Visit Teach Mentor Texts and Unleashing Readers to participate in the kidlit version of this weekly meme.
On the blog:
- A curation of links I loved last week
I read nothing last week. Literally. I did not read. The chaos of my parenting life disrupted, well, pretty much everything routine and normal last week. But this week, I am going to prioritize reading because it is one thing that makes me feel like myself. I did continue to read quite a few picture books because bedtime picture book reading continues! Hooray! Still, I don’t have many books to share this week. My son wants 4 or 5 picture books every night, and even though we skipped four nights of reading last week due to aforementioned chaos, we still read 17 books together. More than enough to share! But because we’ve already read so many picture books together (thousands!) and because my libraries are limited, I’m struggling to find more new-to-us books that we really enjoy. We’re reading a lot of two-star and three-star books these days. These are the ones we enjoyed most this week:
A few weeks ago on my blog, I was bemoaning the fact that I missed out on reading Winnie the Pooh to my son. Kellee suggested the Disney version of the story, and when I saw it at the library, I couldn’t resist. The edition we read is a 96-page picture book bringing together numerous familiar Pooh stories–Pooh running out of honey and eating all of Rabbit’s supply before getting stuck in the door to Rabbit’s warren; Pooh meeting Tigger for the first time; Rabbit’s frustration at Tigger’s extreme bounce. It’s brightly illustrated and quite enjoyable. In fact, as I was reading it, it seemed so familiar to me and I began to realize that the much-beloved Pooh of my childhood is actually the Disney version, not Milne’s books at all, which I only read as an adult.
Pinocchio the Boy, a fractured fairy tale written and illustrated by Lane Smith, answers the question of what happens to Pinocchio after he gets his wish to become a real boy. Needless to say, it doesn’t turn out quite the way Pinocchio hoped, but everything does work out well in the end. I have never actually liked Lane Smith’s books, and I finally figured out why: the font changes! They make me CRAZY. This book was fairly tame in font variety compared to some of Smith’s books, but still, visually it’s such an unpleasant assault.
I loved Sophie’s Squash, written by Pat Zietlow Miller and illustrated by Anne Wilsdorf. Sophie’s mother believes she’s buying a butternut squash for dinner, but when they get home from the market, Sophie draws a face on the squash and christens her Bernice. The two become fast friends, doing everything together, even as Bernice slowly gets squishy and begins to rot. Sophie’s solution to Bernice’s aging problem is quite clever and sweet.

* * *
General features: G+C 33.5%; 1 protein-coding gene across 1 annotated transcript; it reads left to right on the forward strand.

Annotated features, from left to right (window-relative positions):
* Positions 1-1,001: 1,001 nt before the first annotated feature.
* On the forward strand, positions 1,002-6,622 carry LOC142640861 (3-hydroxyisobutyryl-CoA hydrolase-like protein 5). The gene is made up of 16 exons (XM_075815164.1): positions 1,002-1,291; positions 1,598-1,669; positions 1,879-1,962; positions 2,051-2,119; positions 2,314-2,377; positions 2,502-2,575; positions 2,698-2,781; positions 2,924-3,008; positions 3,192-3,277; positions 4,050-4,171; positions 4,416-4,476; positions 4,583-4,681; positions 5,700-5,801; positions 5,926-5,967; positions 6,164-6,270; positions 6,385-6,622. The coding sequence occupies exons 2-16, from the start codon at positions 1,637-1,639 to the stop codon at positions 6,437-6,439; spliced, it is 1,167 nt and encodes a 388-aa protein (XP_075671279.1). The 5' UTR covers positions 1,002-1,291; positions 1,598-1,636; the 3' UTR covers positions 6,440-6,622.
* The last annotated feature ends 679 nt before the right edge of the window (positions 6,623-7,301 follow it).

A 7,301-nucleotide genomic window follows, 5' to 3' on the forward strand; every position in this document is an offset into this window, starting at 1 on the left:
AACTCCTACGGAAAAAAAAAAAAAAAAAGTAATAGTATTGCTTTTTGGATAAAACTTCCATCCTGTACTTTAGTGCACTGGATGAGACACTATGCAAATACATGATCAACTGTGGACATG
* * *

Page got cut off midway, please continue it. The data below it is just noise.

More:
My son and I both enjoy older picture books, especially from the 60s, and since my campus library’s collection is never weeded, we have a lot to choose from there. We are currently working our way through Roger Duvoisin’s series about a hippopotamus named Veronica. In Veronica’s Smile, Veronica finds a way to make herself useful on the farm–by hiding farm animals in her giant mouth. Duvoisin is fast becoming one of my favorite illustrators.
My son’s favorite book this week was probably Look What the Cat Dragged In!, written by Gary Hogg and illustrated by Mike Wohnoutka. This is a fairly extreme story of a lazy family who bully the cat into providing for all of their needs by threatening to turn him into kitty-fur slippers, cream-of-cat soup, or play a game of pin the tail on the cat with him. They are never grateful for the things he brings them, and finally he gets fed up and drags in a police officer who arrests the family for stealing all the items the cat has dragged in over the course of the story. My son was so incensed that the cat received only threats and no gratitude, and he found it entirely appropriate that the whole family ends up in jail while the cat gets to nap happily by the fire. “They got what they deserve! They should have said thank you!”
My favorite book this week was Leo Lionni’s Pezzettino. I read the first page to my son:
His name was Pezzettino. All the others were big and did daring and wonderful things. He was small and surely must be a little piece of somebody else, he thought. He often wondered whose little piece he could be, and one day he decided to find out.
My son leaned over and whispered, “I’m your little piece.”
Happy mama sigh.
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